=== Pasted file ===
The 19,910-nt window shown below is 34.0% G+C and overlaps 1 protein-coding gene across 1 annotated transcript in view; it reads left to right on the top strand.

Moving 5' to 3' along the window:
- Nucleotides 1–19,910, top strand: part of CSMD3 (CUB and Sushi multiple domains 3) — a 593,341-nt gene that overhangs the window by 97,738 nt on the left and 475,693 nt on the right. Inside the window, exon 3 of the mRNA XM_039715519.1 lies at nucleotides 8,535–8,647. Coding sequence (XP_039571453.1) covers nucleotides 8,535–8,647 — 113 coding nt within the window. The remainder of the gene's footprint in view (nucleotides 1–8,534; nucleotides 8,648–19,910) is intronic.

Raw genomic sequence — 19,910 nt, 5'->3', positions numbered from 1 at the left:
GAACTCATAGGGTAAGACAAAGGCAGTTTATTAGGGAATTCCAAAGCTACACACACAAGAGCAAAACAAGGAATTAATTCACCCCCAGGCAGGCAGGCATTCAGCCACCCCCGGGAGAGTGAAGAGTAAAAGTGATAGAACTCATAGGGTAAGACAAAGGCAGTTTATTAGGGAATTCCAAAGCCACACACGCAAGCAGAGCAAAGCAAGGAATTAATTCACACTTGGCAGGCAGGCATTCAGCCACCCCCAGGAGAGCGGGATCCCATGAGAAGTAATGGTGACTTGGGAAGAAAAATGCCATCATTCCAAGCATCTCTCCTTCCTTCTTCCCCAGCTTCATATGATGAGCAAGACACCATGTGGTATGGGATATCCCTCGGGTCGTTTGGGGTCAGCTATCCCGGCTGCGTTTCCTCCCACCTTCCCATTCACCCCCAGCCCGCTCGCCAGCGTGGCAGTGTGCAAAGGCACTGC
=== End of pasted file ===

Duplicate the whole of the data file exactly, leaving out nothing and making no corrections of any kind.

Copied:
The 19,910-nt window shown below is 34.0% G+C and overlaps 1 protein-coding gene across 1 annotated transcript in view; it reads left to right on the top strand.

Moving 5' to 3' along the window:
- Nucleotides 1–19,910, top strand: part of CSMD3 (CUB and Sushi multiple domains 3) — a 593,341-nt gene that overhangs the window by 97,738 nt on the left and 475,693 nt on the right. Inside the window, exon 3 of the mRNA XM_039715519.1 lies at nucleotides 8,535–8,647. Coding sequence (XP_039571453.1) covers nucleotides 8,535–8,647 — 113 coding nt within the window. The remainder of the gene's footprint in view (nucleotides 1–8,534; nucleotides 8,648–19,910) is intronic.

Raw genomic sequence — 19,910 nt, 5'->3', positions numbered from 1 at the left:
GAACTCATAGGGTAAGACAAAGGCAGTTTATTAGGGAATTCCAAAGCTACACACACAAGAGCAAAACAAGGAATTAATTCACCCCCAGGCAGGCAGGCATTCAGCCACCCCCGGGAGAGTGAAGAGTAAAAGTGATAGAACTCATAGGGTAAGACAAAGGCAGTTTATTAGGGAATTCCAAAGCCACACACGCAAGCAGAGCAAAGCAAGGAATTAATTCACACTTGGCAGGCAGGCATTCAGCCACCCCCAGGAGAGCGGGATCCCATGAGAAGTAATGGTGACTTGGGAAGAAAAATGCCATCATTCCAAGCATCTCTCCTTCCTTCTTCCCCAGCTTCATATGATGAGCAAGACACCATGTGGTATGGGATATCCCTCGGGTCGTTTGGGGTCAGCTATCCCGGCTGCGTTTCCTCCCACCTTCCCATTCACCCCCAGCCCGCTCGCCAGCGTGGCAGTGTGCAAAGGCACTGC